The 1969 Honda CB750 motorcycle offered a combination of hardware never before seen on a single machine. When Honda introduced the model in June of 1968, the manufacturer dropped the gauntlet that changed the world of motorcycling.Motorcycle Image Gallery
For those keeping track, it put out a good 15-percent more power than BSA's new 750-cc Rocket 3 and at just under 500 pounds, weighed about the same.
It's not hard to guess which was quicker.
But it wasn't just the four-cylinder engine that caused such a stir; though most contemporary competitors were twins, several manufacturers had offered fours in the past.
No, it was the fact that four-cylinder power and smoothness was joined by a five-speed gearbox, electric starter, and a front disc brake --the disc brake first ever on a street machine -- all at a reasonable price.
The first Honda CB750 motorcycles were produced with sand-cast cases that had a rough finish; later models had smoother castings.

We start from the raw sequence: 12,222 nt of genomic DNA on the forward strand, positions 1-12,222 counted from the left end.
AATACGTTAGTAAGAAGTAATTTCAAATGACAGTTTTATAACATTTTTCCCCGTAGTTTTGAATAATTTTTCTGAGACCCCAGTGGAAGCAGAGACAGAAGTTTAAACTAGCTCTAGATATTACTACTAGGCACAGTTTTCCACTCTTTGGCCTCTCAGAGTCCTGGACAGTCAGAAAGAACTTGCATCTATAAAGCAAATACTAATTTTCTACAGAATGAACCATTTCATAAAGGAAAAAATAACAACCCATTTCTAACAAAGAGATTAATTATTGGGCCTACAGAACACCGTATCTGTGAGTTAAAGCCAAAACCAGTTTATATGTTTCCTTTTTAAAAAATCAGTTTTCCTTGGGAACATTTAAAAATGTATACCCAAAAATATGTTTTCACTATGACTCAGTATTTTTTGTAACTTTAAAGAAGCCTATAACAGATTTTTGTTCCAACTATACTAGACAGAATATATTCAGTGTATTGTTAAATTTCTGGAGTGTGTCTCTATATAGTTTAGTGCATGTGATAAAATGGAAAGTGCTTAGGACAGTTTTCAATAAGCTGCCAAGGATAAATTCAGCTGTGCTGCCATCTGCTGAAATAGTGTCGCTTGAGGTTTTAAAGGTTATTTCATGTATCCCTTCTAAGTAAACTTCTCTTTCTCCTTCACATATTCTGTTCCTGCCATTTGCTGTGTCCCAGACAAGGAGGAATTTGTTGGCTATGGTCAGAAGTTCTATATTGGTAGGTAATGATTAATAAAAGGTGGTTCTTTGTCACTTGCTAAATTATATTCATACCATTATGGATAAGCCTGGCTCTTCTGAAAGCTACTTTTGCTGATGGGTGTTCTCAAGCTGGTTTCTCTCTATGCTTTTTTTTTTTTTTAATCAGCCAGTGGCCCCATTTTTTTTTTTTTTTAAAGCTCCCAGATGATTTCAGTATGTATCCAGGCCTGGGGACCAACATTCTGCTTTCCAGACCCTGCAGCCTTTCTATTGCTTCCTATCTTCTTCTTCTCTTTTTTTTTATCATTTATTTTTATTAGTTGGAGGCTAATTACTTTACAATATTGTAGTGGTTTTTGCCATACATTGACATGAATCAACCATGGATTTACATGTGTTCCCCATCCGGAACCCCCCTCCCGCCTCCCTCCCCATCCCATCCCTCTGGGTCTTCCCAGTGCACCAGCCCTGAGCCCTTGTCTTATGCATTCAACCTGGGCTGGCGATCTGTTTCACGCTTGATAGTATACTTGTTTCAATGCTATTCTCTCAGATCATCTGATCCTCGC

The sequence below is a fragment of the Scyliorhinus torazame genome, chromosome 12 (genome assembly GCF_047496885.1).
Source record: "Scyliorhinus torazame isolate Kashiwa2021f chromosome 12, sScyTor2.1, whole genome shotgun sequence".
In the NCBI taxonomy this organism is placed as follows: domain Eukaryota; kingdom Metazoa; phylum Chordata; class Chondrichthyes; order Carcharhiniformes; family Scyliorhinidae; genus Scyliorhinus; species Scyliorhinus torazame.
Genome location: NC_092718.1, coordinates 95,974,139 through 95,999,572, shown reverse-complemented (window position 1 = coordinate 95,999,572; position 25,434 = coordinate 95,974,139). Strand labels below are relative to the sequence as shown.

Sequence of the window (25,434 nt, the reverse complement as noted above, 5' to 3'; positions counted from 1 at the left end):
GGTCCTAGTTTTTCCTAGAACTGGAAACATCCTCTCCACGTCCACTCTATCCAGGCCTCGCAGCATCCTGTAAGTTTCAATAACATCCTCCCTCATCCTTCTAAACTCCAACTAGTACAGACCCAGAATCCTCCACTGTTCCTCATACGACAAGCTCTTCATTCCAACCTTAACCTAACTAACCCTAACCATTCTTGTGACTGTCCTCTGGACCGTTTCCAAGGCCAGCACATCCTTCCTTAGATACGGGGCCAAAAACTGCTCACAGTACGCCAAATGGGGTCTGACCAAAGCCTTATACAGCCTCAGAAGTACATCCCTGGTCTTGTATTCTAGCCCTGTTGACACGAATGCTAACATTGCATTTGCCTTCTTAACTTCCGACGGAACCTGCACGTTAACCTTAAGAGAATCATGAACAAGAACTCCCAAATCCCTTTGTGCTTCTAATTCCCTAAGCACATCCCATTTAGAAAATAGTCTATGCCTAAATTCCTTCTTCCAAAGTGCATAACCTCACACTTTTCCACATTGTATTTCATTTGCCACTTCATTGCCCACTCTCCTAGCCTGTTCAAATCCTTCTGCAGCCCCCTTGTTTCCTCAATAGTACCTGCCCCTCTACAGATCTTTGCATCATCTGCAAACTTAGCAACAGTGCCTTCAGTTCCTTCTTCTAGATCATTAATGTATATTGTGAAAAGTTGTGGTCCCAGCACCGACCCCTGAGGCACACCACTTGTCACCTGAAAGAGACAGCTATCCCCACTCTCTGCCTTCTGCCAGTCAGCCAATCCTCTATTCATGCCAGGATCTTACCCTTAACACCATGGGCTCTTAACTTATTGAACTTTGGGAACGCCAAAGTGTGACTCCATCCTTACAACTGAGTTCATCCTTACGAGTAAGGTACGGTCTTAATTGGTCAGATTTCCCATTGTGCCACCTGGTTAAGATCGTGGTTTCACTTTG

Those early sand-cast models, such as the Honda CB750 motorcycle pictured with this article, became the most valuable to collectors.
By 1970, Dick Mann had piloted a race-prepped Honda CB750 motorcycle into the winner's circle at Daytona, and the world of aftermarket hop-up equipment came alive.
The Honda CB750 motorcycle is also credited with casting the mold for what would later be called the "Universal Japanese Motorcycle," a breed of machines that would bring the bikes of England to their collective knees.
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